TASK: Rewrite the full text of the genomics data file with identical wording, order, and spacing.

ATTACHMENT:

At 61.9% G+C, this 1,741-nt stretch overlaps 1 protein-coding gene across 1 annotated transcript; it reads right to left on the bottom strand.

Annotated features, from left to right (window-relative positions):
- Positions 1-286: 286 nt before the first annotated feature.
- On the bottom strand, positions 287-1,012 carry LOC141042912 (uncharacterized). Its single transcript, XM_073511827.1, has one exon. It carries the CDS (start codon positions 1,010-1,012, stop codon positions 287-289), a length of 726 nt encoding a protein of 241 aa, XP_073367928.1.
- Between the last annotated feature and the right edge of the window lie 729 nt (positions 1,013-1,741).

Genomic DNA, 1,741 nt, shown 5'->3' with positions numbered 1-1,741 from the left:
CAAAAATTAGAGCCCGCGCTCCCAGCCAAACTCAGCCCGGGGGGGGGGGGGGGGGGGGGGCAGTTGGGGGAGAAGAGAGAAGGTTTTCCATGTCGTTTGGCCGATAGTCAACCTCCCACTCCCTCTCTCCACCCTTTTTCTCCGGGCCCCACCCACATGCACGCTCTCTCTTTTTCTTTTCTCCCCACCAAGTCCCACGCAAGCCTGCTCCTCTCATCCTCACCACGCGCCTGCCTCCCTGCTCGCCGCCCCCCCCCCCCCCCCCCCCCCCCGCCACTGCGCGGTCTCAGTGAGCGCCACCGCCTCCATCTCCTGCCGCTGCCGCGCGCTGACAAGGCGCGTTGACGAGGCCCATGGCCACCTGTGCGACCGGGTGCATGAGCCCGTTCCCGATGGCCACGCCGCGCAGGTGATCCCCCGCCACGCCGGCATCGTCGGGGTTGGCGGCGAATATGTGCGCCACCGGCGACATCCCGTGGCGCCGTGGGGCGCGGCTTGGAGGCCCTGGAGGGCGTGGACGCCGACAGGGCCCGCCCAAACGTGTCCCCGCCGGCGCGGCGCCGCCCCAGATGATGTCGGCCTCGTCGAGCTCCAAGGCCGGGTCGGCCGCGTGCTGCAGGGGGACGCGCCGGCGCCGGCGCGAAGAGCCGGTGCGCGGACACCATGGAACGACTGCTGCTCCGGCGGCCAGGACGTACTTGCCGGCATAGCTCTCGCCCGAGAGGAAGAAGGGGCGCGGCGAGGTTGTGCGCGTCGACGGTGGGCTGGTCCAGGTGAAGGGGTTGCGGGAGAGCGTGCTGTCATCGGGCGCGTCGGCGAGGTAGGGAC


At 61.9% G+C, this 1,741-nt stretch overlaps 1 protein-coding gene across 1 annotated transcript; it reads right to left on the bottom strand.

Annotated features, from left to right (window-relative positions):
- Positions 1-286: 286 nt before the first annotated feature.
- On the bottom strand, positions 287-1,012 carry LOC141042912 (uncharacterized). Its single transcript, XM_073511827.1, has one exon. It carries the CDS (start codon positions 1,010-1,012, stop codon positions 287-289), a length of 726 nt encoding a protein of 241 aa, XP_073367928.1.
- Between the last annotated feature and the right edge of the window lie 729 nt (positions 1,013-1,741).

Genomic DNA, 1,741 nt, shown 5'->3' with positions numbered 1-1,741 from the left:
CAAAAATTAGAGCCCGCGCTCCCAGCCAAACTCAGCCCGGGGGGGGGGGGGGGGGGGGGGCAGTTGGGGGAGAAGAGAGAAGGTTTTCCATGTCGTTTGGCCGATAGTCAACCTCCCACTCCCTCTCTCCACCCTTTTTCTCCGGGCCCCACCCACATGCACGCTCTCTCTTTTTCTTTTCTCCCCACCAAGTCCCACGCAAGCCTGCTCCTCTCATCCTCACCACGCGCCTGCCTCCCTGCTCGCCGCCCCCCCCCCCCCCCCCCCCCCCCGCCACTGCGCGGTCTCAGTGAGCGCCACCGCCTCCATCTCCTGCCGCTGCCGCGCGCTGACAAGGCGCGTTGACGAGGCCCATGGCCACCTGTGCGACCGGGTGCATGAGCCCGTTCCCGATGGCCACGCCGCGCAGGTGATCCCCCGCCACGCCGGCATCGTCGGGGTTGGCGGCGAATATGTGCGCCACCGGCGACATCCCGTGGCGCCGTGGGGCGCGGCTTGGAGGCCCTGGAGGGCGTGGACGCCGACAGGGCCCGCCCAAACGTGTCCCCGCCGGCGCGGCGCCGCCCCAGATGATGTCGGCCTCGTCGAGCTCCAAGGCCGGGTCGGCCGCGTGCTGCAGGGGGACGCGCCGGCGCCGGCGCGAAGAGCCGGTGCGCGGACACCATGGAACGACTGCTGCTCCGGCGGCCAGGACGTACTTGCCGGCATAGCTCTCGCCCGAGAGGAAGAAGGGGCGCGGCGAGGTTGTGCGCGTCGACGGTGGGCTGGTCCAGGTGAAGGGGTTGCGGGAGAGCGTGCTGTCATCGGGCGCGTCGGCGAGGTAGGGAC